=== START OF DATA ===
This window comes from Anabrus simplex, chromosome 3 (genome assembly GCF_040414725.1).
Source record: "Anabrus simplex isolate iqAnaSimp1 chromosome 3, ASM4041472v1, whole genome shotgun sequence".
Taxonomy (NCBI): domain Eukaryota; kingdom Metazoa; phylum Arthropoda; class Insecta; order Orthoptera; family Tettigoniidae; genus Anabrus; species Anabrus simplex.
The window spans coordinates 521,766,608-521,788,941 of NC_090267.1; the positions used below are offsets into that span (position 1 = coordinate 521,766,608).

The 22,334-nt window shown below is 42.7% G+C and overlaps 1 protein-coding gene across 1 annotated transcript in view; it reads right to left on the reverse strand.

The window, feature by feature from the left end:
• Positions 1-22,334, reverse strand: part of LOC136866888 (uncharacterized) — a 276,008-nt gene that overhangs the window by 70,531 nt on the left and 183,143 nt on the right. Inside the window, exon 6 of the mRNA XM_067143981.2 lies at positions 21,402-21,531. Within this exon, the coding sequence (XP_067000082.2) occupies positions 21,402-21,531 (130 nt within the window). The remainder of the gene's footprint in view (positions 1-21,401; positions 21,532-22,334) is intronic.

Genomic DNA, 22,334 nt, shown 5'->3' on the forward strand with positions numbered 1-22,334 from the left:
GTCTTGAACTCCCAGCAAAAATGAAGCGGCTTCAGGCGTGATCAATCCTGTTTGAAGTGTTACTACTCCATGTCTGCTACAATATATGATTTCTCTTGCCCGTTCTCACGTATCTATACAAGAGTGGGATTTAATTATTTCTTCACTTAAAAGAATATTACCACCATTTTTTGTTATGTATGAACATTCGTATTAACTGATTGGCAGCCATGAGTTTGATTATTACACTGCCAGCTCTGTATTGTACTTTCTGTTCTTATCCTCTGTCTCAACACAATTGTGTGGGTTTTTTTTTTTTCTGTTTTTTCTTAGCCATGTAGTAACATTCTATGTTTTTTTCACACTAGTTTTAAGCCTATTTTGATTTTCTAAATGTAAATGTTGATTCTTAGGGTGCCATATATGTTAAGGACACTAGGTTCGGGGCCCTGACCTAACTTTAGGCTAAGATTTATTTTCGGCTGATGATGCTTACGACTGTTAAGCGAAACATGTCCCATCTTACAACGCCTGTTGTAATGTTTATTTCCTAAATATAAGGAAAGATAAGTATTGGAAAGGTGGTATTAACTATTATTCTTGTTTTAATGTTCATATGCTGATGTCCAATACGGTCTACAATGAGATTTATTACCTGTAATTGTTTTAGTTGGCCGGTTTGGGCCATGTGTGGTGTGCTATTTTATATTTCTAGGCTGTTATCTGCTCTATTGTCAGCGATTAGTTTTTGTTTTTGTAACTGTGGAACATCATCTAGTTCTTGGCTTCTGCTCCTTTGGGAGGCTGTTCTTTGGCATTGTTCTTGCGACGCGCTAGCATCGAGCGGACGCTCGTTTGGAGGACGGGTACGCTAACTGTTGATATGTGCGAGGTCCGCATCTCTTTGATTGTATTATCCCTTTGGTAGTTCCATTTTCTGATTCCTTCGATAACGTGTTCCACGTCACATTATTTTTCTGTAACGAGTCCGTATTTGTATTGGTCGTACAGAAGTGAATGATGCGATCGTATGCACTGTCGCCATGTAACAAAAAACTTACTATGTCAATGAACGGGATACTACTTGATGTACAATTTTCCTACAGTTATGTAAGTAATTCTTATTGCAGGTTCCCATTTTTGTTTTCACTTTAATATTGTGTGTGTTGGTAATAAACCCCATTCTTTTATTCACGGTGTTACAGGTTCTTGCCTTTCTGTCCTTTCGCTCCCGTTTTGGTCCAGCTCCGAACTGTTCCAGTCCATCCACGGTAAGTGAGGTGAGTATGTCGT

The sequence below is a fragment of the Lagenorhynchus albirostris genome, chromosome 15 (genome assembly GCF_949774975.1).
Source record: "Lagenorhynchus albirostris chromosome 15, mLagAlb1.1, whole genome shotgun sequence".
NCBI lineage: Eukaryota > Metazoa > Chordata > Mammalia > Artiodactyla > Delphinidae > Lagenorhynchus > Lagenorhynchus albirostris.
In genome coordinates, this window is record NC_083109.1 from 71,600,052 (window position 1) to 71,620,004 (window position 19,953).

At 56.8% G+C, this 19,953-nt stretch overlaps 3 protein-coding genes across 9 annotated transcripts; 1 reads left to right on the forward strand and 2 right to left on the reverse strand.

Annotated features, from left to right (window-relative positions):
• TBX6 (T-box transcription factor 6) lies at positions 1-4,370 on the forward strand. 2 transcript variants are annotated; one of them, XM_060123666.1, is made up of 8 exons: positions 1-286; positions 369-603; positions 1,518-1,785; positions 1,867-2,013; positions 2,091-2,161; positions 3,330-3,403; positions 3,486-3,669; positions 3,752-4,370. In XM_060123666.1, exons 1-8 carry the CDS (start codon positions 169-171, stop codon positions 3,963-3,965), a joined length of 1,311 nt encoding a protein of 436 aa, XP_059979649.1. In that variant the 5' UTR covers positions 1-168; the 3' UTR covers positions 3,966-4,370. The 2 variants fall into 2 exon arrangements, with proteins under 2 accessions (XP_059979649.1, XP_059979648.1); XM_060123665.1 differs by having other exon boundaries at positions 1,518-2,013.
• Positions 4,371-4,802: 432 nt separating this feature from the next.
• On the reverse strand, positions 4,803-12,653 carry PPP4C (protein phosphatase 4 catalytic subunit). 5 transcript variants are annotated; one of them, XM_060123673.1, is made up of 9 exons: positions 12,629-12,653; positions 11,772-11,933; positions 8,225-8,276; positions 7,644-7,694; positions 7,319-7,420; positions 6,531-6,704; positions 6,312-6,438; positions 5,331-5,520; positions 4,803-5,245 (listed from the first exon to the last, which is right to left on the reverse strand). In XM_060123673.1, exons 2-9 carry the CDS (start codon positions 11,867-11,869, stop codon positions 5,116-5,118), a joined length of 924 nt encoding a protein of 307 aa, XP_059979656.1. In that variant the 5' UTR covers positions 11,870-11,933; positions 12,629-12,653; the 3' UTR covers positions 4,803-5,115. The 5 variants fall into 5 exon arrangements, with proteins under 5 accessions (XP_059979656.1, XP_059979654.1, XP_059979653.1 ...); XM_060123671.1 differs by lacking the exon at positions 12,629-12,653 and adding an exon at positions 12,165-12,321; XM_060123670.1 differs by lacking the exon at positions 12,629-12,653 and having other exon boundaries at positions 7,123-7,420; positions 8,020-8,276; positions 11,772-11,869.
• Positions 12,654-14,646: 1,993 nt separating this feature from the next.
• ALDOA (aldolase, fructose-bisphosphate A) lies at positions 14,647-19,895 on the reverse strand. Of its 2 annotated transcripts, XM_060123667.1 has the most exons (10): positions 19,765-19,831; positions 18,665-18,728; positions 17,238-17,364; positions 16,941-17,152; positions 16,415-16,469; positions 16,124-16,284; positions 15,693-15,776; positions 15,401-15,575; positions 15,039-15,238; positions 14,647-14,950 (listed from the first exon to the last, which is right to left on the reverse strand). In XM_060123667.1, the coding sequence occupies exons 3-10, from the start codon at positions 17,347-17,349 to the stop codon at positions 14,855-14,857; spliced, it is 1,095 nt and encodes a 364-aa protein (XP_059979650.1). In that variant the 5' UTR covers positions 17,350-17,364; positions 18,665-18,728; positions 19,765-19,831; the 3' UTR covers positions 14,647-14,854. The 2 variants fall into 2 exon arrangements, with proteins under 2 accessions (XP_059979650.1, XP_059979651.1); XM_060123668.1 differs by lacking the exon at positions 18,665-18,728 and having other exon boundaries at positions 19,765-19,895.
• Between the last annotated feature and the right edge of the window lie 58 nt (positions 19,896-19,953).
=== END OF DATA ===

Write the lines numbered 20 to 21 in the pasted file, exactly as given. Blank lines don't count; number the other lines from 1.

• ALDOA (aldolase, fructose-bisphosphate A) lies at positions 14,647-19,895 on the reverse strand. Of its 2 annotated transcripts, XM_060123667.1 has the most exons (10): positions 19,765-19,831; positions 18,665-18,728; positions 17,238-17,364; positions 16,941-17,152; positions 16,415-16,469; positions 16,124-16,284; positions 15,693-15,776; positions 15,401-15,575; positions 15,039-15,238; positions 14,647-14,950 (listed from the first exon to the last, which is right to left on the reverse strand). In XM_060123667.1, the coding sequence occupies exons 3-10, from the start codon at positions 17,347-17,349 to the stop codon at positions 14,855-14,857; spliced, it is 1,095 nt and encodes a 364-aa protein (XP_059979650.1). In that variant the 5' UTR covers positions 17,350-17,364; positions 18,665-18,728; positions 19,765-19,831; the 3' UTR covers positions 14,647-14,854. The 2 variants fall into 2 exon arrangements, with proteins under 2 accessions (XP_059979650.1, XP_059979651.1); XM_060123668.1 differs by lacking the exon at positions 18,665-18,728 and having other exon boundaries at positions 19,765-19,895.
• Between the last annotated feature and the right edge of the window lie 58 nt (positions 19,896-19,953).